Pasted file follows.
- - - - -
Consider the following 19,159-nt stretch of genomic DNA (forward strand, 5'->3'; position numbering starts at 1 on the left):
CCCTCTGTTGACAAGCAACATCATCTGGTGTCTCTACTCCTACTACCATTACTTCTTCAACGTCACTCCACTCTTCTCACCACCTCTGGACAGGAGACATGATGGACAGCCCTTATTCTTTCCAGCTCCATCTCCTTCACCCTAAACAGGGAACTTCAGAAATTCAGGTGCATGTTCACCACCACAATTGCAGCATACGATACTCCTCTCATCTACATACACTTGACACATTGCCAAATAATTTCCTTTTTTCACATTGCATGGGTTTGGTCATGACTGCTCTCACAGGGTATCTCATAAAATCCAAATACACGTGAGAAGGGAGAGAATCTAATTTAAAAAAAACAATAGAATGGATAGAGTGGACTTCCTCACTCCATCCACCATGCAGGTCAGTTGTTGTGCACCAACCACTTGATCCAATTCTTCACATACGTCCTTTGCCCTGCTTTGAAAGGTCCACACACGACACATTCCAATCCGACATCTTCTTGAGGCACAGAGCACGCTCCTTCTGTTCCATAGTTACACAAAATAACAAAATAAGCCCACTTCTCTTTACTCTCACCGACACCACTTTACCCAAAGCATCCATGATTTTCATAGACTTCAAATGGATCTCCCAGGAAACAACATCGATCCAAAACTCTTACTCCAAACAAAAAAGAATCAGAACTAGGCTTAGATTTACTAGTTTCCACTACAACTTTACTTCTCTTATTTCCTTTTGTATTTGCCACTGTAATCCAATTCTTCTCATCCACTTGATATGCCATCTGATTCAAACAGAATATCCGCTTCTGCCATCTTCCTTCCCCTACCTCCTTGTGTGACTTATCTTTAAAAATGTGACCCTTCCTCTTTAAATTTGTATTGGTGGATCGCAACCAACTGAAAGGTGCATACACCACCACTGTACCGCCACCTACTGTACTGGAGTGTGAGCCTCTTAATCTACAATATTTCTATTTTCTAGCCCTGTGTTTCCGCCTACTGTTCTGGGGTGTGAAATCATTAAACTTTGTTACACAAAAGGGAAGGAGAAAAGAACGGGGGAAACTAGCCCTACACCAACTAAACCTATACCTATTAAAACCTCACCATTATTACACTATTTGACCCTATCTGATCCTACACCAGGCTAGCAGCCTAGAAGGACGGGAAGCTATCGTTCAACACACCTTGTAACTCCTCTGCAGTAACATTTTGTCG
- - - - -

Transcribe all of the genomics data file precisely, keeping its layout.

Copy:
Consider the following 19,159-nt stretch of genomic DNA (forward strand, 5'->3'; position numbering starts at 1 on the left):
CCCTCTGTTGACAAGCAACATCATCTGGTGTCTCTACTCCTACTACCATTACTTCTTCAACGTCACTCCACTCTTCTCACCACCTCTGGACAGGAGACATGATGGACAGCCCTTATTCTTTCCAGCTCCATCTCCTTCACCCTAAACAGGGAACTTCAGAAATTCAGGTGCATGTTCACCACCACAATTGCAGCATACGATACTCCTCTCATCTACATACACTTGACACATTGCCAAATAATTTCCTTTTTTCACATTGCATGGGTTTGGTCATGACTGCTCTCACAGGGTATCTCATAAAATCCAAATACACGTGAGAAGGGAGAGAATCTAATTTAAAAAAAACAATAGAATGGATAGAGTGGACTTCCTCACTCCATCCACCATGCAGGTCAGTTGTTGTGCACCAACCACTTGATCCAATTCTTCACATACGTCCTTTGCCCTGCTTTGAAAGGTCCACACACGACACATTCCAATCCGACATCTTCTTGAGGCACAGAGCACGCTCCTTCTGTTCCATAGTTACACAAAATAACAAAATAAGCCCACTTCTCTTTACTCTCACCGACACCACTTTACCCAAAGCATCCATGATTTTCATAGACTTCAAATGGATCTCCCAGGAAACAACATCGATCCAAAACTCTTACTCCAAACAAAAAAGAATCAGAACTAGGCTTAGATTTACTAGTTTCCACTACAACTTTACTTCTCTTATTTCCTTTTGTATTTGCCACTGTAATCCAATTCTTCTCATCCACTTGATATGCCATCTGATTCAAACAGAATATCCGCTTCTGCCATCTTCCTTCCCCTACCTCCTTGTGTGACTTATCTTTAAAAATGTGACCCTTCCTCTTTAAATTTGTATTGGTGGATCGCAACCAACTGAAAGGTGCATACACCACCACTGTACCGCCACCTACTGTACTGGAGTGTGAGCCTCTTAATCTACAATATTTCTATTTTCTAGCCCTGTGTTTCCGCCTACTGTTCTGGGGTGTGAAATCATTAAACTTTGTTACACAAAAGGGAAGGAGAAAAGAACGGGGGAAACTAGCCCTACACCAACTAAACCTATACCTATTAAAACCTCACCATTATTACACTATTTGACCCTATCTGATCCTACACCAGGCTAGCAGCCTAGAAGGACGGGAAGCTATCGTTCAACACACCTTGTAACTCCTCTGCAGTAACATTTTGTCG